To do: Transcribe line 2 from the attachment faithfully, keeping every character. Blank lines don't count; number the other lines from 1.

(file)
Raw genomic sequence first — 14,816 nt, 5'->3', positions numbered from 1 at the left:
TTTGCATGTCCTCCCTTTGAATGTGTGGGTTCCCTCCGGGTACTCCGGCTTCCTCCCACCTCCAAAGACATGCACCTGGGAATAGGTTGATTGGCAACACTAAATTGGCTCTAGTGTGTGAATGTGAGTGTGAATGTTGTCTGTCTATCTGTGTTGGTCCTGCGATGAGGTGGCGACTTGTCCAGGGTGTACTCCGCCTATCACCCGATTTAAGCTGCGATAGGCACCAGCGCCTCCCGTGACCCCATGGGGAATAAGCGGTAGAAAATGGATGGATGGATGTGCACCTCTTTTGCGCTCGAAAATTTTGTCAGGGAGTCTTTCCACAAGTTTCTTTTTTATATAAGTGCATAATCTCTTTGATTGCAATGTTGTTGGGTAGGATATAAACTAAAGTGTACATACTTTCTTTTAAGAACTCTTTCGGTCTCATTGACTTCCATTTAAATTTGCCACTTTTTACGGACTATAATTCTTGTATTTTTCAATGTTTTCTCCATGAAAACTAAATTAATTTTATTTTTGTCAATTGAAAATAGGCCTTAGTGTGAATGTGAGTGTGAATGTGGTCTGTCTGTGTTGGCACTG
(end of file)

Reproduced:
TTTGCATGTCCTCCCTTTGAATGTGTGGGTTCCCTCCGGGTACTCCGGCTTCCTCCCACCTCCAAAGACATGCACCTGGGAATAGGTTGATTGGCAACACTAAATTGGCTCTAGTGTGTGAATGTGAGTGTGAATGTTGTCTGTCTATCTGTGTTGGTCCTGCGATGAGGTGGCGACTTGTCCAGGGTGTACTCCGCCTATCACCCGATTTAAGCTGCGATAGGCACCAGCGCCTCCCGTGACCCCATGGGGAATAAGCGGTAGAAAATGGATGGATGGATGTGCACCTCTTTTGCGCTCGAAAATTTTGTCAGGGAGTCTTTCCACAAGTTTCTTTTTTATATAAGTGCATAATCTCTTTGATTGCAATGTTGTTGGGTAGGATATAAACTAAAGTGTACATACTTTCTTTTAAGAACTCTTTCGGTCTCATTGACTTCCATTTAAATTTGCCACTTTTTACGGACTATAATTCTTGTATTTTTCAATGTTTTCTCCATGAAAACTAAATTAATTTTATTTTTGTCAATTGAAAATAGGCCTTAGTGTGAATGTGAGTGTGAATGTGGTCTGTCTGTGTTGGCACTG